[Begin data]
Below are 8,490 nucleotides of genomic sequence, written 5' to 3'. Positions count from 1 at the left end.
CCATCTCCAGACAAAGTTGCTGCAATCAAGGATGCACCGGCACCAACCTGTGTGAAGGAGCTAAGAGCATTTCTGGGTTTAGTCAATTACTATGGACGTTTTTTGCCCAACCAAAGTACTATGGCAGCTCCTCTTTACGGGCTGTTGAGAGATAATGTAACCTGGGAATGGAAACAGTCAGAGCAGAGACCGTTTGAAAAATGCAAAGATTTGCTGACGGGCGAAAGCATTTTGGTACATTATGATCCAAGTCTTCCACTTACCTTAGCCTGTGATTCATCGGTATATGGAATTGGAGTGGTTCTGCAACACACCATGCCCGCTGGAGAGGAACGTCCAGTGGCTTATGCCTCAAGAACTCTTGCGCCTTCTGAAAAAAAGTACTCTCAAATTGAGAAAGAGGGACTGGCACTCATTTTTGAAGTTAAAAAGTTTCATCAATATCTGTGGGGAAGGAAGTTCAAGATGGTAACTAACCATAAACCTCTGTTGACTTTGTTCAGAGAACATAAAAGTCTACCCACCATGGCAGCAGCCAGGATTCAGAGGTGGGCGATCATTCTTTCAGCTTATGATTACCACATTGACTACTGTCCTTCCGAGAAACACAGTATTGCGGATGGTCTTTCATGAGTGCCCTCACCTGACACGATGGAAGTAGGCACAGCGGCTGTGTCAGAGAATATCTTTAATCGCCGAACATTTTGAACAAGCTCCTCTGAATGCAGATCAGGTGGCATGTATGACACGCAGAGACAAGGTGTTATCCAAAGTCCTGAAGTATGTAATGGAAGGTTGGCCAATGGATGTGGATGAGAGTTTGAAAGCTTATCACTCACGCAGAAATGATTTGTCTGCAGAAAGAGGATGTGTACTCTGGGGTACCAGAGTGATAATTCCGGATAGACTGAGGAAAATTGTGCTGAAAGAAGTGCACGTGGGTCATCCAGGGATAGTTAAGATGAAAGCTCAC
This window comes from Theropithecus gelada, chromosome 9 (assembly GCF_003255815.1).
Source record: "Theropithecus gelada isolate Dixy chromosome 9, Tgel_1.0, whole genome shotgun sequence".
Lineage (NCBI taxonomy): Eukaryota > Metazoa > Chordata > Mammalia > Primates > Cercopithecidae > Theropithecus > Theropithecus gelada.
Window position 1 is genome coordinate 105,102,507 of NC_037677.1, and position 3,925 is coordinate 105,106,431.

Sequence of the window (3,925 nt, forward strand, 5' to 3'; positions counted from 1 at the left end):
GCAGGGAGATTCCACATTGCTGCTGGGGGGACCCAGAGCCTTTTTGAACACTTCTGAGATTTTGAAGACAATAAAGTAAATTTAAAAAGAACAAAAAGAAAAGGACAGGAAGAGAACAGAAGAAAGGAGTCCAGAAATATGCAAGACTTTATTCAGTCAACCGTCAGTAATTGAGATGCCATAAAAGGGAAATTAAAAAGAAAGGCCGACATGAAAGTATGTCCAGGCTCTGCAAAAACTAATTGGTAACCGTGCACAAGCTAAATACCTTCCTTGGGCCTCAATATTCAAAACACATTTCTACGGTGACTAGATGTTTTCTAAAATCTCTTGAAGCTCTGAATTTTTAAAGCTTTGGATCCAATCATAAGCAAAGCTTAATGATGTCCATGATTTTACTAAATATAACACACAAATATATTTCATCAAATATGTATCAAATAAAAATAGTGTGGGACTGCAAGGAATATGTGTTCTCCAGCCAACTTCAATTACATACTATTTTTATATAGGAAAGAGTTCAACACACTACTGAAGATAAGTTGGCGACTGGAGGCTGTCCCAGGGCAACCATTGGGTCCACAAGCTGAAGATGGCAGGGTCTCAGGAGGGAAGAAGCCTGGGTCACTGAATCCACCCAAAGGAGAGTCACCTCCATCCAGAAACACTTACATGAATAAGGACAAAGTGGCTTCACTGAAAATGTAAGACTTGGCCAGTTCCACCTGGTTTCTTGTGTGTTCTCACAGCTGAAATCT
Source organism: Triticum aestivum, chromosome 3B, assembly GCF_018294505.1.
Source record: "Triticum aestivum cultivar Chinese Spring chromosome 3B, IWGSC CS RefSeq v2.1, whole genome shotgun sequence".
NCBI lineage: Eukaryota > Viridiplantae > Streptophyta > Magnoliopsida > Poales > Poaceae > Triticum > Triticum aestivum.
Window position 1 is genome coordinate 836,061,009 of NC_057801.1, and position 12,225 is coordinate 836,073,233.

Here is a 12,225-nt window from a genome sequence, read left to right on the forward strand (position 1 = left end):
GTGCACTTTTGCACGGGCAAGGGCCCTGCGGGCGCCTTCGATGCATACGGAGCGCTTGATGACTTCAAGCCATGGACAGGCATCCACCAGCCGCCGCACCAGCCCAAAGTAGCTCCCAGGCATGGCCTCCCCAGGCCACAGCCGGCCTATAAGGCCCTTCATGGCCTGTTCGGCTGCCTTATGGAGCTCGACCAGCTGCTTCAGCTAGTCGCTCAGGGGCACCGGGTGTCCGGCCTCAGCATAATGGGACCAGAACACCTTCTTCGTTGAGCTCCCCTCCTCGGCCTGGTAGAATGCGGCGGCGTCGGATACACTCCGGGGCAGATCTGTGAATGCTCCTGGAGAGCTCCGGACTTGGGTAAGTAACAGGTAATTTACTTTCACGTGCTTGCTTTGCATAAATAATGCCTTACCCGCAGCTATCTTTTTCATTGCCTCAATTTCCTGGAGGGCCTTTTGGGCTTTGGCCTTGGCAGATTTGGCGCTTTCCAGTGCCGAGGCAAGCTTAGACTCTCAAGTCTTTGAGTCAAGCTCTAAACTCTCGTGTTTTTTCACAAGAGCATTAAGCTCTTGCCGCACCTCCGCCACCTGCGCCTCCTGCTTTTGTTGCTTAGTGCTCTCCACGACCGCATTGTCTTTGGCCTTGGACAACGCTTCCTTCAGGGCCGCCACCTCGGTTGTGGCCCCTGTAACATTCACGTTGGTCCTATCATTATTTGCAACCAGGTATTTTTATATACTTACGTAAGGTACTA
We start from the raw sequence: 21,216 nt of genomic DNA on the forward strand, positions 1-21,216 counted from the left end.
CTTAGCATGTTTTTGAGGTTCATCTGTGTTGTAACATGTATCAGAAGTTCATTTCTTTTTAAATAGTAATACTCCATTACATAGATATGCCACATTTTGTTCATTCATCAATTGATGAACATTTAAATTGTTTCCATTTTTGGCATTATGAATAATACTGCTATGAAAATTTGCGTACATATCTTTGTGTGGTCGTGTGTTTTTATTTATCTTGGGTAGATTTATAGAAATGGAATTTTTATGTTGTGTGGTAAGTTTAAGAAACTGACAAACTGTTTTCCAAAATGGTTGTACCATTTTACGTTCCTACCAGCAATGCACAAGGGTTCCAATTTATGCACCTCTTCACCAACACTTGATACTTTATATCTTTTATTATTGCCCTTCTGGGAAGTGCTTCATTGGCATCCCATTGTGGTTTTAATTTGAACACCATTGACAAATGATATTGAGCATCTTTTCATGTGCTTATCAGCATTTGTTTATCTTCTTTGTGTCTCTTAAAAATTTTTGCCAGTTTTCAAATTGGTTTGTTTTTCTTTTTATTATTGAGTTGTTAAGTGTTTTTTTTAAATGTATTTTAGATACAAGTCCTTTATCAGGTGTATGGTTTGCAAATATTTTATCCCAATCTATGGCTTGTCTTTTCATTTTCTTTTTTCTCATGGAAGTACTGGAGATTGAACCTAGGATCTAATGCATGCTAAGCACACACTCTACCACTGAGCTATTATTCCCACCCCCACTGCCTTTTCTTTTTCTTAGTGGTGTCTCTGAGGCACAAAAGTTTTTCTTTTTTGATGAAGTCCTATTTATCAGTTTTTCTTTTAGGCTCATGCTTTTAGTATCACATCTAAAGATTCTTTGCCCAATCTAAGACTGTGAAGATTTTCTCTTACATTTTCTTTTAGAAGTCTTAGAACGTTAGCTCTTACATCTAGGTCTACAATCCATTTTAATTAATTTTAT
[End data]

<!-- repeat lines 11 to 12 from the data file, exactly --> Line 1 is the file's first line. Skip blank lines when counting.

NCBI lineage: Eukaryota > Viridiplantae > Streptophyta > Magnoliopsida > Poales > Poaceae > Triticum > Triticum aestivum.
Window position 1 is genome coordinate 836,061,009 of NC_057801.1, and position 12,225 is coordinate 836,073,233.